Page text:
The inspiring memoir for young readers about a Latina rocket scientist whose early life was transformed by joining the Girl Scouts and who currently serves as CEO of the Girl Scouts of the USA.A meningitis outbreak in their underprivileged neighborhood left Sylvia Acevedo’s family forever altered. As she struggled in the aftermath of loss, young Sylvia’s life transformed when she joined the Brownies. The Girl Scouts taught her how to take control of her world and nourished her love of numbers and science. With new confidence, Sylvia navigated shifting cultural expectations at school and at home, forging her own trail to become one of the first Latinx to graduate with a master's in engineering from Stanford University and going on to become a rocket scientist at NASA’s Jet Propulsion Laboratory. Simultaneously available in Spanish!
About the Author
CEO of the Girl Scouts of the USA, Sylvia Acevedo has been an engineer, rocket scientist, award-winning entrepreneur, businesswoman, and commissioner on the White House Initiative for Education Excellence for Hispanics. Raised in Las Cruces, New Mexico, she divides her time between New York City and California. sylviaacevedo.org.
Read an Excerpt
Born in the Shadow of Mount Rushmore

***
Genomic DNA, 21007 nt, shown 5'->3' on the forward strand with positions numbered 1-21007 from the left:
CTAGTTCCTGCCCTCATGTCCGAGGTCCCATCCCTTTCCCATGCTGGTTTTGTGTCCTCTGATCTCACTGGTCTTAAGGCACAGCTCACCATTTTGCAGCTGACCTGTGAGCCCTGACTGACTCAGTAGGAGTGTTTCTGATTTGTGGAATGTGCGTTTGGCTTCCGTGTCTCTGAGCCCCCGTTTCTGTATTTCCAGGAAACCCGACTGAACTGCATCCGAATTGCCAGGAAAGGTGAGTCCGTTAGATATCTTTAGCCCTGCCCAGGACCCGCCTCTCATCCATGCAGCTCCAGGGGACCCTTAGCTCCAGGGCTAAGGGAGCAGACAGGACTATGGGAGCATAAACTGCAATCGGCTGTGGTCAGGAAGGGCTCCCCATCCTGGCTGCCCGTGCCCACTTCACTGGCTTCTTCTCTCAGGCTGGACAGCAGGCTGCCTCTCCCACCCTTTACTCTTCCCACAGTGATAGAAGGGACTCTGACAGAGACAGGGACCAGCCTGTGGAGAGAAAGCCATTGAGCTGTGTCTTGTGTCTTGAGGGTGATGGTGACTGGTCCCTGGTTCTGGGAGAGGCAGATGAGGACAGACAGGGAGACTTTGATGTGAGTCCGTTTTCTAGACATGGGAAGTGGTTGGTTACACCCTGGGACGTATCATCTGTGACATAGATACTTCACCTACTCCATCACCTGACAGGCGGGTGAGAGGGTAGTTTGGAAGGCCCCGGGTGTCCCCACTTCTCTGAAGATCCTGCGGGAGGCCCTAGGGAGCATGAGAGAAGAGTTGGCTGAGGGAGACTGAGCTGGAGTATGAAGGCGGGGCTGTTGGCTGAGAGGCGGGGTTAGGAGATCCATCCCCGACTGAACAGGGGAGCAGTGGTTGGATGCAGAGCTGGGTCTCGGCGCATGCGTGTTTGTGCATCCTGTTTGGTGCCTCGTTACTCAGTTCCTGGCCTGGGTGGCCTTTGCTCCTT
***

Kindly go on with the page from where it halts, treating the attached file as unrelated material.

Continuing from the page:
My Papá wasn’t much for telling stories. He liked facts and information. If you asked him about the Mexican Revolution or about the freezing point of water, he’d go on all day, sounding grown-up and important, like the men who read the news on television. Mami was the storyteller in our family—as long as the subject was people. I thought she must know everybody in the world—who their family was, where they came from, and what they did all day. Still, my father had one story that I always loved to hear. “Papá, tell me about the hospital!” I’d beg him. Sometimes it took a few tries, but he’d finally look up from his book. “The hospital,” he’d repeat, his voice thoughtful. “I drove by it every day, but I’d never gone inside. It was not far from Ellsworth Air Force Base, where we lived when I was stationed in South Dakota, less than an hour from Mount Rushmore.” He would always start by telling me about his time in the army. Papá was proud of his army service, so part of the story was about how he’d entered the army after the Korean War as a lieutenant in the Air Defense Artillery. “Your brother, Mario, was already two years old,” Papá would continue, finally getting to the important part of the story. “Once we knew the new baby was about to be born, I brought Mami to the hospital. We all went inside, even Mario. “The nurse told me Mami would need some time and I should come back later. So I went home to the base where we lived and left Mario with a neighbor. When I got back to the hospital, they said it would be a while before I could see your mother.” In those days, fathers stayed in a waiting room while their babies were being born, and new babies were usually brought to the nursery, not kept with their mothers. It was a long time before a nurse came out to tell Papá that Mami was fine, but she was asleep. The nurse said Papá could see his baby. When he got to the nursery, Papá looked through a big window and saw rows of metal cribs with clear plastic sides, each crib just big enough for one tiny infant. Some of the babies had blond hair, and some had brown hair or no hair at all. Nearly all of them had fair skin. Only one baby had very dark hair. “That was me!” I’d say. “I wasn’t even one day old.” I knew Papá had had no trouble picking me out in the nursery because I looked like him, even though he was a grown man in an army uniform and I was a little baby wrapped in a white blanket. He knew right away I was his. And I was sure that I knew right away that he was my Papá. Papá would nod at that point in the story, and sometimes he’d even smile. I’d wait for him to say something else, but usually his nose would go right back into his book. I was always excited to hear this story, but over the years, I came to understand more about what living in South Dakota had been like for Mami. Papá’s family was from Mexico, but he had grown up in Texas. He had gotten all of his schooling, including college, in the United States, and he spoke English well. After graduation, he was fulfilling his army ROTC commitment as an officer stationed in South Dakota, and he went off to work every day at the missile battalion protecting Ellsworth Air Force Base. But Mami had grown up in Parral, Mexico, in the state of Chihuahua, and didn’t understand a word of English. The neighbors gave her baby clothes and thick winter coats for the brutal South Dakota winters, but they didn’t speak Spanish. Papá was often away overnight, and she was alone with two small children. I remember Mami singing a song about Marranito, a little pig, while counting our fingers and toes. Mario and I loved having her undivided attention, and she loved playing with us and making us laugh. But Mami had no adults to talk with except Papá. Even the landscape was not what Mami was used to: tree-covered hills and rolling plains instead of a desert sprinkled with cacti and spiky plants. The summers were very hot, with black flies everywhere, and the winters were freezing cold. Only the stars were the same as she remembered from home. Mami never liked to complain, but she must have been lonely. She was overjoyed when Papá’s tour of duty was up after two years and he was discharged from the army. Now we were free to move to a new home. Mami and Papá packed up their beige 1955 Ford and drove one thousand miles south to Las Cruces, New Mexico, where we moved in with Tía Alma, Papá’s older sister, and her family, the Barbas: Uncle Sam Barba and my cousins Debbie, Cathy, and Sammy. I don’t know why we used the Spanish “tía” for Tía Alma but the Anglo “uncle” for Uncle Sam. That’s just the way it was. My father’s mother, Abuelita Juanita, lived with the Barbas too. When we moved in, Mario was four years old and I was just two. From the first day, I remember the babble of voices, the adults speaking Spanish, a swirl of words and song and argument and stories and laughter, with my mother somehow always at the center. My cousins spoke a mix of English and Spanish, but Mario and I spoke only Spanish at that time. I remember eating breakfast in the family room, sitting at the table with Mario and my cousins, each of us with our small glass of juice and bowl of cereal. Mario and I slept in this room too, because all of the bedrooms were full. The house was crowded, but I didn’t mind, because there was always someone to play with. Every day after breakfast, we’d tumble outside and chase one another through the yard and the back alley, discovering the world. I remember running to catch up with Mario and my older cousins, running for the sheer joy of speed and the wind on my face. For my father, who grew up with one much older sister, the noise of five small children was a trial. He loved us, but he would often spend his afternoons at the library instead of playing with us or helping my mother around the house. Once he found work, rather than wearing his army uniform, Papá dressed like the other men in our new neighborhood, donning dress slacks and a button-down shirt and tie for his job at New Mexico State University, where he was a chemist in the physical science laboratories. My aunt, uncle, and grandmother went to work too. My aunt was a schoolteacher, and my uncle worked at White Sands Missile Range. My grandmother had a job at a clothing store. My mother was left to keep house and look after all the children. It was a lot of responsibility for her. Mami had grown up poor, with thirteen brothers and sisters. Her school days ended after the sixth grade, but she’d wanted more education. She took a typing class and made her way north to the border city of Juárez, Mexico, when she was sixteen, hoping to work as a secretary. She didn’t find a job in Juárez, but she would regularly cross the pedestrian bridge to El Paso, in Texas, where she worked cleaning homes. Mami made many friends in El Paso. She was only nineteen when she met Papá. By the time they moved to Las Cruces, they had been married for almost five years. Mami was twenty-four and Papá was twenty-six. My aunt and uncle’s house was small, but it had soft carpets, and a baby grand piano shoehorned into the living room. With her hardscrabble background, my mother thought my aunt, uncle, and grandmother put on aristocratic airs. She felt they looked down on her for having grown up in poverty. Papá was a college graduate, and his sister, Tía Alma, was too. Mami knew his family would have preferred that he’d married someone with more education than she had. Papá would have been content to stay at his sister’s house, as crowded as it was, but Mami wanted her own home. In the afternoons, when my grandmother returned from her job, my mother would take me for walks and look for signs that said CASA PARA RENTAR, meaning a house was for rent. It wasn’t long before my mother found a new house for us, and we moved out of my aunt and uncle’s home. Now we lived less than a mile away, on Solano Street, a busy thoroughfare next to an arroyo, a steep, dry gully that flooded after the heavy summer rains. Our new house was made of cinder blocks and painted green on the outside. It was tiny, with barely enough room for the four of us and Manchas, our dog. There were two small bedrooms, a bathroom, a kitchen with just enough space for a table, and a living room with a foldout couch that took up the entire room when it was open. The bedroom Mario and I shared had a closet, two small beds, and a round hooked rug where we played with our toys. We liked to go outside and play in the arroyo, where there was room to run around. Our new next-door neighbor raised chickens, and she sold Mami fresh eggs. Every Sunday my father would buy a chicken from her, and she’d slaughter it so Mami could cook it for dinner after church. Friends from church gave us some furniture, and Mami shopped around for more, using layaway plans at stores since we didn’t have a credit card. My mother was very thrifty. She budgeted carefully to be able to buy a green Formica kitchen table and chairs, as well as our other new furniture. Soon after we moved in, the living room became even more crowded, because my mother’s younger sister, Tía Angélica, arrived from Mexico to stay with us. She had come to help out because Mami was going to have a baby. Tía Angélica was young and pretty, with hair she swept up into a ponytail that swung around when she turned her head. She adored my mother, and Mami was overjoyed to have her little sister living with us. They talked and laughed and sang all day long. Tía Angélica didn’t want to be a burden on our family. She helped Mami and quickly found work cleaning Tía Alma’s house, as well as other people’s homes. She loved Mario and me, and she praised us, making us feel special and very smart. She’d take us to the toy store and buy us something with her earnings or treat us to a showing at the Mexican movie theater, where an actor named Cantinflas would make us laugh and laugh. At night, Tía Angélica slept on the couch. There was a crib squeezed between the sofa and the coffee table, and Tía Angélica and Mami unpacked Mario’s and my old baby clothes while I watched, fascinated. I was four years old now, and while I didn’t much care for dolls—I had one, named Óscar, a Christmas present from my grandmother—I wanted to see the little brother or sister whose clothes were no bigger than Óscar’s. Even though I had seen pictures of me as a baby, I had trouble imagining another baby living in our house. Would it cry all day? What would it be like to have a new brother or a sister? What would its name be? Most important, would the new baby be a boy, like Mario, or a girl, like me? I thought Papá would probably prefer another boy, but I didn’t want to ask him. Mami, smiling, refused to say which kind of baby she’d like best. We would just have to wait and see. One morning, my mother wasn’t in the kitchen. Instead, Tía Angélica was singing to the radio while she poured my orange juice. Smiling at Mario and me, she told us we had a new baby sister named Laura. Mami and Laura would be in the hospital for a few days, and Tía Angélica would take care of us. Every day while Mami was gone, Tía Angélica would take Mario and me downtown to Woolworths so we could buy a toy, or she would play games with us, or sometimes she would just sit in the sun, painting her fingernails pink, while we ran in the arroyo. I soon came to love Tía Angélica, but even so, it seemed like a long time before Mami and Papá brought Laura home. On the day my baby sister came home from the hospital, Mario and I crowded into the living room to see her. Manchas was also very curious. As we took turns holding Laura, he sniffed her all over. I took a couple of sniffs too. She smelled a little like sour milk, I decided. She had dark hair, just like I did, but hers was curly, and she gazed at us with dark, curious eyes. We all loved Laura, but Manchas became my sister’s protector. At night, he would circle her crib several times before dropping down in front of it and closing his eyes. That way, he could guard the crib even while he was asleep. Not long after Laura was born, my father came home early one day and said he’d been fired. He’d been having trouble at his job, and now New Mexico State University didn’t want him to work for them anymore. At the time, I didn’t know what this meant, but when I was older, I came to understand that my father was fired because he hadn’t taken his job seriously enough. He would get to work late, or leave early, or not listen when his bosses told him what to do, so he’d make mistakes. He didn’t pay attention to details. In fact, he had been sloppy, which was dangerous since he worked with chemicals. In our tiny home with three young children, it was a tense time, though I didn’t know why. I thought Papá might stay home now and play with us. Instead, he spent his days at the library and much of the weekends at his sister’s house. Soon Tía Alma’s husband, Uncle Sam, helped my father get an interview at White Sands Missile Range. To everyone’s relief, Papá was offered a new job there as an analytical chemist. Now he got up early to take the bus to work. He left before Mario and I were awake. At age twenty-eight, being fired had made my father realize that he had to take responsibility for his family. He had a wife and three children who depended on him. He vowed that he would take this new job seriously. He got to the laboratory on time and worked hard. He took pride in his new position. Papá’s job at the missile range paid better than his old job, so my mother started looking for another house for us to rent, one not located on a busy street, with enough space for our family to grow. Mami had always warned us about cars, which was why we played in the arroyo and not in the street, but unfortunately, Manchas must not have been listening. Shortly after Laura was born, Manchas wandered onto the busy street and was hit by a car. Mario and I cried and cried, but there was nothing anyone could do, and Papá and Uncle Sam buried him in the desert. Soon after that, Mami told us she’d found a house in another part of town, on Griggs Street, which wasn’t even paved. It was close enough that we could still walk to our church and see our friends in the old neighborhood. Our new home had three bedrooms and a large backyard, with several trees big enough to climb. Mami felt at home on Griggs Street. From the moment we’d moved to New Mexico from South Dakota two years ago, she’d been happy to be back in a place where people spoke Spanish. Like us, most of our neighbors had friends and relatives who lived in Mexico. Now, in our third home in Las Cruces, she had a house roomy enough for our growing family. She thought we could stay there for a long time. In our new home, Mario had his own bedroom, and I shared a room with Laura. The weather was nearly always sunny, and people spilled out of their houses into the yards and the park down the street. My mother always had food ready for visitors, and she quickly made many friends. Mario and I made friends too. There were children everywhere. If you wanted to find someone to play with, you just had to go outside. After we moved to Griggs Street, my father bought a car to replace our old Ford, a used Rambler. We loved our new car, which was roomy and had a back seat that folded down. My father liked being able to drive to the missile range’s checkpoint. There he would park and catch a bus to his job, another twenty-six miles away on the other side of the Organ Mountains. Driving over the mountain pass would have put a strain on the engine, and my father didn’t want to wear it out. Besides, he liked reading the El Paso Times on the morning bus ride, though he read other newspapers in the library. He didn’t think much of the local Las Cruces Sun-News. My mother had a beautiful voice, and she sang when she was happy. After we moved to Griggs Street, I would wake up in the morning to hear her singing along to the radio. There were no Spanish language stations in Las Cruces at this time, so she listened to the Spanish radio stations from nearby Juárez, Mexico. I loved it when her favorite songs, such as “Qué rico el mambo” or “Cielito lindo,” came on. She would twirl Mario or me to the peppy music until we were dizzy, then scoop up baby Laura in her arms and dance around the kitchen, singing with joy about the rich mambo dance or someone she loved. Mami had an impish sense of humor, and she loved to play pranks. I remember she would go out on the roof to call for Mario or me when we were playing in the yard. We’d hear her voice, and before we realized where she was, she’d jump right down beside us, startling us. She’d laugh, so we’d know we weren’t in any trouble, and before we knew it, we’d be laughing too. Las Cruces was a very small town when we moved there. Most of the streets were unpaved. Vendors sold fruit and vegetables off horse- or mule-drawn carts, and stray dogs roamed free. When you wanted to make a telephone call, you would pick up the receiver and dial only four numbers to reach anyone. And when you had to mail a letter, you just wrote the family’s name and street address on the envelope. You didn’t need to bother with the city name or Zip Code if they lived in Las Cruces. To me, the days were like magic. My mother tried to make plans, but she was always hospitable when visitors appeared without warning and changed the shape of our day. On the weekends, friends and family would come over, and we would enjoy long afternoons that stretched into evenings of fun and food. Left to himself, my father would have passed the weekends reading, but he knew it was important to put down his book and spend time with our family and visitors. Papá was stricter than Mami was. When we misbehaved, Papá would sometimes spank us. I would cry loudly, even when I knew I’d been wrong or naughty. Papá was mean, I thought, even though I knew I loved him. But all the kids in our neighborhood got spanked sometimes. Mami didn’t spank us, though. Instead, if two of us were fighting, she’d lock us in the bathroom together, telling us not to come out until we were friends again. Mami knew we’d resolve our differences just to get out of that tiny room. Before long, I thought my mother must know every family in our neighborhood. She knew who needed help, whether it was a meal or baby-sitting or a trip to the store. She knew who was having a baby and needed a crib, and whose baby was sleeping in a bed now, so the family had a crib they could spare. Mami loved to cook for visitors. And I loved our close-knit community, where every day seemed to bring us friends and get-togethers. I especially loved birthday parties, where we all took turns swinging a heavy stick at the piñata hanging from a tree in the park or in someone’s yard. When one of the children finally succeeded in breaking open the piñata, we’d all swarm around to gather the candy that rained onto the ground. After the piñata, we’d have colorful birthday cake and ice cream, and my mother would serve her special punch: Kool-Aid mixed with 7-Up soda and slices of orange. Before everyone left, Mami would lead the guests in “Las mañanitas,” the Mexican birthday song, singing the verses as everyone else joined in on the chorus. Except for Christmas, I didn’t think anything could be better than a birthday party. Now that he had a reliable car, my father would drive to El Paso, forty-five miles away, to visit his father, Abuelito Mario. My father’s parents had divorced when he was eight years old, and my grandfather had started another family. My father dutifully visited him every two weeks. He’d take his mother, Abuelita Juanita, with him and drop her at her sister’s house before visiting my grandfather. El Paso was considered a big city compared to Las Cruces. A trip there was a treat for our whole family. We would cross the Mexican border into Juárez to shop for items that were priced lower in Mexico or not available in the United States. We would look in the big department stores in El Paso, like the Popular, which my mother loved for its fashionable clothing. Then we would sometimes visit Abuelito Mario before picking up my grandmother at her sister’s home. I loved our trips to the big city, but usually Papá went to El Paso with only his mother. When I was little, this didn’t bother me. Papá was gone most of the time, and I didn’t really understand the difference between his being at work and visiting his father. But when I was a little older, I too wanted to see my grandfather. I remember one particular Saturday when Papá told us we would all be coming with him to El Paso. Mami made sure we were wearing our best clothes, and I thought she looked beautiful in a flowered dress she usually saved for church. We piled into the car for the hour-long drive. On this visit, my grandmother didn’t come. We went shopping and then stopped by Abuelito Mario’s house to visit. But my grandfather and his family weren’t there, so we sat down on the front steps to wait. After a little while, my mother suggested that we leave, since it was getting late. My father said no. He said he always visited his father every other Saturday afternoon, so Abuelito Mario was expecting him and would surely arrive any minute. My mother could see that this visit was important to my father, and we ended up waiting several hours for my grandfather to show up. When Mario and I grew restless and began to complain, my mother let us explore the neighborhood, telling us not to go too far. We went around the block several times, investigating the houses, a church, and a small corner store. Finally, tired, we joined my parents and Laura on the front steps of my grandfather’s house, and as the shadows began to lengthen, Abuelito Mario, his wife, and their daughters finally arrived. By now, Mario and I were famished. If they had been visiting us, my mother would have served them an entire meal without even asking if they were hungry. But my abuelito and his wife didn’t seem all that interested in seeing us. We sat around awkwardly while Papá and his father talked. Even though we hadn’t eaten since breakfast, we children had to content ourselves with some cookies and a shared soda, and that was only after Mami asked. I was surprised that my grandfather’s family seemed to think we were a bother. When we visited with my cousins in Las Cruces or in Mexico, all of us would run around outside and play. But my grandfather’s daughters, who were my father’s stepsisters, were older than we were and didn’t want to play with us. On the drive home, my father kept talking about the visit with his wonderful father, and my mother didn’t say much at all, which was unlike her. It was as if Papá were describing an entirely different visit than the one we had just experienced. My mother was quiet on the car ride home, which was unlike her. Normally after a get-together, she would have discussed the people we had just spent time with and the things we had done that day. This time, she was being very kind and gentle with my father, not disagreeing with him, even though it was clear to me that my grandfather had not been excited to see us. I remember her saying “Sí, sí, sí,” agreeing when my father talked about how smart and wonderful my grandfather was. I thought my father wanted attention from my grandfather, that he was acting the way Mario and I did when we would say “Papá, Papá, Papá,” getting louder until he looked up from his book. That was not how Papá normally acted, and he certainly was not like that with his mother, my abuelita Juanita. We didn’t return as a family to visit my grandfather for many years. Although my father continued to speak reverently about his father, we didn’t stop at Abuelito Mario’s house when we went to El Paso to go shopping. As a result, I didn’t really get to know my father’s stepsisters. I was very curious about them, but my father rarely answered my questions. Papá still visited his father regularly, but we never asked to go with him. He always went without us, just as he’d done in the past. After that unwelcoming visit, Mami, Mario, Laura, and I stayed home.